In this blog post, I will be responding to the post made by Xinyi about this same quotation that I have provided above. Her claim in her blog post is that people behave differently knowing that they are being watched and could be caught doing something at any moment. She also discusses the idea of the panopticon, and how it violates the fundamental right to privacy. I think that her argument makes a lot of sense, but I disagree with certain parts of it. People know that when they post things on social media, they are more permanent. There is, however, a kind of paradox with this. On one hand, people are more uncivil online because they feel removed from the people they are talking to. On the other hand, there are more repercussions to comments made online, and without this balancing factor created by the lack of privacy, social media may be more toxic than it already is.

Although I believe that social media creates an accountability that doesn’t exist when people talk in person, I do agree with the point that Xinyi made that social media makes people not be their true selves. She makes the point that people online only post the best parts of their lives, and they leave out the struggles many times. People viewing these post misinterpret the context of these posts, and may not get the full picture of who someone is. They may form preconceived notions about people they barely know, and this is an issue with the lack of privacy that social media creates.

The Spectrum of Privacy

“Privacy is not a static construct. It is not an inherent property of any particular information or setting. It is a process by which people seek to have control over a social situation by managing impressions, information ows, and context.”

In other words, privacy is what you make it. There is not a definite definition and it is varies from person to person. I think that everyone perceives privacy differently and that in someways it is a spectrum. While some adults struggle to understand how teens can demand privacy while maintaining a social media presence, it is completely feasible and possible for teens to do so. Privacy isn’t synonymous with being off the grid and anti-social and it shouldn’t be. I think, especially in the 21st century, there is an expectation that everyone has a social media presence and there still exists the expectation to keep somethings private. It all depends on what each person is comfortable with. Some teens are comfortable with sharing every aspect of their life on a public account while others control their social situations by maintaining a private account that only a select few can see. It all depends on the range in which someone is comfortable with sharing personal information about their lives. For instance, it lately has become a trend that many teens will have “rinstas” or real Instagram accounts where they may share less personal, general posts and “finstas” or fake accounts which usually are private and only followed by close friends. Finstas give teens the opportunity to be more open about their lives and many people use it has a place to post rants and more personal information, all while controlling more specifically who can see what they post.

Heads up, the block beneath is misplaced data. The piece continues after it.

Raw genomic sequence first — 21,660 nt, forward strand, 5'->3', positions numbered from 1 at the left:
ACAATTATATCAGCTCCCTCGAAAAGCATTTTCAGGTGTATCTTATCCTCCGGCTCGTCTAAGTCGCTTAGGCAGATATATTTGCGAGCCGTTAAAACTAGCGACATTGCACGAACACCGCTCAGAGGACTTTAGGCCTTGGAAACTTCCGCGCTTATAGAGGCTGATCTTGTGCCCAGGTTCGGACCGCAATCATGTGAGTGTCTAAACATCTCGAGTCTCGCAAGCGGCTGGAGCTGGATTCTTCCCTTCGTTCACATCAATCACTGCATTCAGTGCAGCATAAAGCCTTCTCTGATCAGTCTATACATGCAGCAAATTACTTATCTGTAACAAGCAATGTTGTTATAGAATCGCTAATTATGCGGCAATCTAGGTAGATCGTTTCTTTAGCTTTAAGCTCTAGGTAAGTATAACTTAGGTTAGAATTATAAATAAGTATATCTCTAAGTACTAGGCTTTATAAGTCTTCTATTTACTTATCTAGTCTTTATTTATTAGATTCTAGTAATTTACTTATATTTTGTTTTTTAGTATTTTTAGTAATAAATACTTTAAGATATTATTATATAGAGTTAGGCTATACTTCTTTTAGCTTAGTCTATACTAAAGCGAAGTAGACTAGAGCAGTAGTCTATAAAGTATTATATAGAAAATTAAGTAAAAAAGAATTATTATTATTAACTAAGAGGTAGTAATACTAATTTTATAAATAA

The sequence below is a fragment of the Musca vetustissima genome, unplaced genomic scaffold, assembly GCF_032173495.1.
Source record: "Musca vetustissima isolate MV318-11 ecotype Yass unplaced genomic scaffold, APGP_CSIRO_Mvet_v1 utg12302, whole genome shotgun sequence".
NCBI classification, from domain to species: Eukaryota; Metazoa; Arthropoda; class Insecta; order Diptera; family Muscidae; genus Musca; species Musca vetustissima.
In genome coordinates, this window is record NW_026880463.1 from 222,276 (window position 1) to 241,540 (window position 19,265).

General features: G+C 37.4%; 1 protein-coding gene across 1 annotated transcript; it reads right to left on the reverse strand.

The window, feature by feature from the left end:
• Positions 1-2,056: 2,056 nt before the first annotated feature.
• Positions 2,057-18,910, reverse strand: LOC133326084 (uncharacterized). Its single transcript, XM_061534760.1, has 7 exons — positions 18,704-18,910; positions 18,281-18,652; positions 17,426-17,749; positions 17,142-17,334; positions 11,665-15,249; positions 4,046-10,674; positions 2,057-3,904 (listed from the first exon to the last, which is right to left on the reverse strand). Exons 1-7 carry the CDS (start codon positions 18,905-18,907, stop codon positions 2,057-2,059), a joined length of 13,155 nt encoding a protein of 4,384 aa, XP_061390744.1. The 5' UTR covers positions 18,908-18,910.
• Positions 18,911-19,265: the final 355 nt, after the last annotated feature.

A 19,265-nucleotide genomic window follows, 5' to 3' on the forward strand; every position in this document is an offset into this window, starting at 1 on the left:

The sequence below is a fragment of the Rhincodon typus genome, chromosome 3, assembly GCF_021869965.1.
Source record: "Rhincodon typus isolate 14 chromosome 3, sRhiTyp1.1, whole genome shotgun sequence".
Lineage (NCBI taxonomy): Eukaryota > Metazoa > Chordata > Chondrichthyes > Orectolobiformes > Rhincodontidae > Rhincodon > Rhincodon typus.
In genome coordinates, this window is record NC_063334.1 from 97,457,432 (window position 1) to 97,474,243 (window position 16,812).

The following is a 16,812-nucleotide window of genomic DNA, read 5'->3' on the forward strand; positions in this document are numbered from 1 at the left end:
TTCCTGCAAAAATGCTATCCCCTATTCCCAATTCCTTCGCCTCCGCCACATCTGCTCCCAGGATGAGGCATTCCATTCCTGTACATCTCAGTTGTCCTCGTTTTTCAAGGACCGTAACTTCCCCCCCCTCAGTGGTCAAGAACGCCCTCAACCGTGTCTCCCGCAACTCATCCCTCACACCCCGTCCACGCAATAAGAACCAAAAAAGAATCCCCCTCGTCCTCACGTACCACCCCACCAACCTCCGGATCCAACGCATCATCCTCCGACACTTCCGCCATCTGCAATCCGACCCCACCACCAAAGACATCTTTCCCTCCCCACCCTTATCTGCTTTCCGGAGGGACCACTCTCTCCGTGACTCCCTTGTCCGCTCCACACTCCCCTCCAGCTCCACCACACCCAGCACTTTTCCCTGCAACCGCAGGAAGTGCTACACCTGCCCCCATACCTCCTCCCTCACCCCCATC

I personally think that there is this connotation that if you have a social media presence, you must be comfortable sharing anything. That is not the case, I think when posting something online most teens put it through their own personal filter, their own definition of privacy. This filter questions whether something upholds the image they want to maintain and does it give followers a look into their life without revealing too much. This is the modern way that teens interpret privacy and seek more control over the social situations and expectations.